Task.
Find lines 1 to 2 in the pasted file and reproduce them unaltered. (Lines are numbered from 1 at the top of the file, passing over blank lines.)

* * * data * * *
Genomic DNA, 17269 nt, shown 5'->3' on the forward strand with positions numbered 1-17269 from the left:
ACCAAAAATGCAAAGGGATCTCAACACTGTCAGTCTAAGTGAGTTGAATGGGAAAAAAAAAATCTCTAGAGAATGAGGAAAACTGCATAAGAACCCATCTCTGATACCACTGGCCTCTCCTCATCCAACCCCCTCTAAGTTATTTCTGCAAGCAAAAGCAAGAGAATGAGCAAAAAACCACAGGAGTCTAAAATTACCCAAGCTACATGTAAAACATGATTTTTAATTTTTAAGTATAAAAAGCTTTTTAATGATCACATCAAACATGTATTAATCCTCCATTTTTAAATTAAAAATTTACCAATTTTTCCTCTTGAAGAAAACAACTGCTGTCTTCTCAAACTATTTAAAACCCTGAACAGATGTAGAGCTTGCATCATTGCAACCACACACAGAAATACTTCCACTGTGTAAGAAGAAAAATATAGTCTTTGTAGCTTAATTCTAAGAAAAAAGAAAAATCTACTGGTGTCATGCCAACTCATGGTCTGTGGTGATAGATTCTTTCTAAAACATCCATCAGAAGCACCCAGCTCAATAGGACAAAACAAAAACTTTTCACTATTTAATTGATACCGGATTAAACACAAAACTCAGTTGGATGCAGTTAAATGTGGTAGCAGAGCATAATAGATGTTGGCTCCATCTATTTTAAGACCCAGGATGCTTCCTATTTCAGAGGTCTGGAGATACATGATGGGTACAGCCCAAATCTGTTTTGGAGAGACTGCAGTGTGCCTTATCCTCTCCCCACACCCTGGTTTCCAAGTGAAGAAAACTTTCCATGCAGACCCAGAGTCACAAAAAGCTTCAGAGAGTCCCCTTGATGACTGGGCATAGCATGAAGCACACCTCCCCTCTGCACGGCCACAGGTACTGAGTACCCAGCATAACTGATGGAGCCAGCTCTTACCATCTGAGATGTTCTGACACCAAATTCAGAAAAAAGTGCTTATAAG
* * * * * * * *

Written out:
Genomic DNA, 17269 nt, shown 5'->3' on the forward strand with positions numbered 1-17269 from the left:
ACCAAAAATGCAAAGGGATCTCAACACTGTCAGTCTAAGTGAGTTGAATGGGAAAAAAAAAATCTCTAGAGAATGAGGAAAACTGCATAAGAACCCATCTCTGATACCACTGGCCTCTCCTCATCCAACCCCCTCTAAGTTATTTCTGCAAGCAAAAGCAAGAGAATGAGCAAAAAACCACAGGAGTCTAAAATTACCCAAGCTACATGTAAAACATGATTTTTAATTTTTAAGTATAAAAAGCTTTTTAATGATCACATCAAACATGTATTAATCCTCCATTTTTAAATTAAAAATTTACCAATTTTTCCTCTTGAAGAAAACAACTGCTGTCTTCTCAAACTATTTAAAACCCTGAACAGATGTAGAGCTTGCATCATTGCAACCACACACAGAAATACTTCCACTGTGTAAGAAGAAAAATATAGTCTTTGTAGCTTAATTCTAAGAAAAAAGAAAAATCTACTGGTGTCATGCCAACTCATGGTCTGTGGTGATAGATTCTTTCTAAAACATCCATCAGAAGCACCCAGCTCAATAGGACAAAACAAAAACTTTTCACTATTTAATTGATACCGGATTAAACACAAAACTCAGTTGGATGCAGTTAAATGTGGTAGCAGAGCATAATAGATGTTGGCTCCATCTATTTTAAGACCCAGGATGCTTCCTATTTCAGAGGTCTGGAGATACATGATGGGTACAGCCCAAATCTGTTTTGGAGAGACTGCAGTGTGCCTTATCCTCTCCCCACACCCTGGTTTCCAAGTGAAGAAAACTTTCCATGCAGACCCAGAGTCACAAAAAGCTTCAGAGAGTCCCCTTGATGACTGGGCATAGCATGAAGCACACCTCCCCTCTGCACGGCCACAGGTACTGAGTACCCAGCATAACTGATGGAGCCAGCTCTTACCATCTGAGATGTTCTGACACCAAATTCAGAAAAAAGTGCTTATAAG